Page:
Published on March 20th, 2013 | by Ernie Rose2
Making the Cut: Becoming a PGA Tour Player, Part 3
Ernie Rose (www.ernierosegolf.com) is the Director of instruction at Windsong Farm Golf Club and Donald Constable’s coach. To contact Ernie for a lesson by appointment, e-mail him at Ernie977@yahoo.com.
Donald’s last event before Q School was the U.S. Amateur at Cherry Hills in Colorado. Donald had been sick and lost 10 pounds in the week leading up to the event, so practice was limited, but I could see in his eyes he was ready to win the thing. We arrived four days early and prepared to be there beyond the 36-hole qualifier and into the match play portion.
Donald drew an afternoon tee time the first day at Common Grounds, the off-site course used for the qualifier. We stepped on the tee at 1:30 pm as the second-to-last group, and the wind all of a sudden picked up to 25 mph. The gusts didn’t bother Donald as he shot one of the lowest scores of the afternoon, an even par round of 70.
The projected cut overnight was around even-par to plus-1. Donald came out the next day for his early tee time at Cherry Hills and made three birdies early, moving into the top 15. This was the dream start: with the top 64 players moving on to the match play, all we needed to do was maintain, survive and advance.
The ball does go far in Colorado, but the 260-yard 8th hole at Cherry Hills is still a serious par-3. Donald hit his tee shot into the bunker and left himself about a 40-yard bunker shot to the pin. As most top players know, this is a tough shot; what made it tougher was a slight lip that Donald had to get over, taking his pitching wedge out of play and forcing him to use his 60-degree. He hit the shot but the club didn’t get through the sand well and the ball stayed in the trap.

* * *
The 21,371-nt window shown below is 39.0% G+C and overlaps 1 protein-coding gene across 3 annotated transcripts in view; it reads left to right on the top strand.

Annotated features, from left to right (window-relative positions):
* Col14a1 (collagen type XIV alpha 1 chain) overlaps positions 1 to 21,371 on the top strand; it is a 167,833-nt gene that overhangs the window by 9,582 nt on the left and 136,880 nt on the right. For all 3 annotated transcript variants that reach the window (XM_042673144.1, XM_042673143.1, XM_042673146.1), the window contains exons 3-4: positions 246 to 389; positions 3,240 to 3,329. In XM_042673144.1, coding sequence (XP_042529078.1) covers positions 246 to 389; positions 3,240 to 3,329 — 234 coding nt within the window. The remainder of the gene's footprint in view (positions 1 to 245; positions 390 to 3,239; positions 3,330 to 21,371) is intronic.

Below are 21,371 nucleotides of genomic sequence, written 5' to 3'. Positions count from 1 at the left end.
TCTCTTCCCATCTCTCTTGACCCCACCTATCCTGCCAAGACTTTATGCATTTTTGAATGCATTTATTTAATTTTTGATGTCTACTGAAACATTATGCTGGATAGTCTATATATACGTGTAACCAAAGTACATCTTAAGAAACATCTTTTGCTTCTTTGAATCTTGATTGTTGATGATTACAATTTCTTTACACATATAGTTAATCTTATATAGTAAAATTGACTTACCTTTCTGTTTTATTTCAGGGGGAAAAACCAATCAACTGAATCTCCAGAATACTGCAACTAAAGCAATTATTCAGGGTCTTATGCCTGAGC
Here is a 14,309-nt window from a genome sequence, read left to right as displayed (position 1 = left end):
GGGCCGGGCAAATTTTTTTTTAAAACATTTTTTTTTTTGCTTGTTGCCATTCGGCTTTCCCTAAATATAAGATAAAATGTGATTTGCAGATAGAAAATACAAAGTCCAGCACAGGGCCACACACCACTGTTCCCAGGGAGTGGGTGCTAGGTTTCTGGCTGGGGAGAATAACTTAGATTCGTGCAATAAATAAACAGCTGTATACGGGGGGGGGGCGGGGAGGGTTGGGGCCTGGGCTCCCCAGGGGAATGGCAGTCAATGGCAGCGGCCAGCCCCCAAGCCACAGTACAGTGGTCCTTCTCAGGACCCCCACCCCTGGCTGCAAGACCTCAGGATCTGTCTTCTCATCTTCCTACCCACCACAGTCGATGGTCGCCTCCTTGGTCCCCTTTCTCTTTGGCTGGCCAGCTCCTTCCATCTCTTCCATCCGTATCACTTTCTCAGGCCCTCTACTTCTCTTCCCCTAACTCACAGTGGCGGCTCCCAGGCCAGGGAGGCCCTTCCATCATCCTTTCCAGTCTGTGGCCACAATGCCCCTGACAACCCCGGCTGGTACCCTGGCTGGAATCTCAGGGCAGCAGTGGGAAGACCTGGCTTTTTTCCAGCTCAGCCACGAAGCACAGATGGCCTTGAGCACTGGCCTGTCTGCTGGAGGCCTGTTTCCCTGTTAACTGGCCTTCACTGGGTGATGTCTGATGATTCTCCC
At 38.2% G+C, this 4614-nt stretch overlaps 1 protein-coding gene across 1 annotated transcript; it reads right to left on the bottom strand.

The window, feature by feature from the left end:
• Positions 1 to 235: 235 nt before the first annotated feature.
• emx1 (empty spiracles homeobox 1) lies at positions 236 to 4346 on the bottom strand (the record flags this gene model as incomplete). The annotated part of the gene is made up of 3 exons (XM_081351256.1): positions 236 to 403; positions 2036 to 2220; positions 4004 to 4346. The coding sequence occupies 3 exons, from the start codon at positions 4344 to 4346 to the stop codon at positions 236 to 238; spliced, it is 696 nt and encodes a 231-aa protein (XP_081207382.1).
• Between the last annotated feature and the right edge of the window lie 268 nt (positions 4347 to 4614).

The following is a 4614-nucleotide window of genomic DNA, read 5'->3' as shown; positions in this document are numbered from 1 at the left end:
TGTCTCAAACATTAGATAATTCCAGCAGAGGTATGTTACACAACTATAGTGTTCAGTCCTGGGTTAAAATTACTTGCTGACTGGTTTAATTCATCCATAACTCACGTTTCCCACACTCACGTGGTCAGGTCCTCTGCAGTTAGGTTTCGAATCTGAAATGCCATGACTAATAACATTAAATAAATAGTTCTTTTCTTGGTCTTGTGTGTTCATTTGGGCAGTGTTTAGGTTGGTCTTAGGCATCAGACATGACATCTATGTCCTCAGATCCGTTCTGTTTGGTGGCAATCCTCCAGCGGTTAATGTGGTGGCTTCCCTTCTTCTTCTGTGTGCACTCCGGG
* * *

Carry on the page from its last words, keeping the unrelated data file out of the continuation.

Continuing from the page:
Out of frustration, Donald hit the sand to see why the ball didn’t come out like he thought, then splashed out of the sand to a couple of feet and two-putted. Donald sensed he had done something wrong in the bunker. On the next hole, he called an official over and explained how he touched the sand with his club on the previous hole. He wanted to make sure he assessed himself the right penalty.
I will say, in that situation, it was probably one of the classiest things I have seen in golf. I have caddied a lot for different players on the PGA and Champions Tours, and know from my own experience that we golfers are always trying to bend the rules to our advantage. To Donald, however, pursuing his dream meant doing it with integrity, no matter the outcome. For grounding his club in the sand, Donald assessed himself a two-stroke penalty, carded an 8 on that par-3, and missed the match play by two strokes.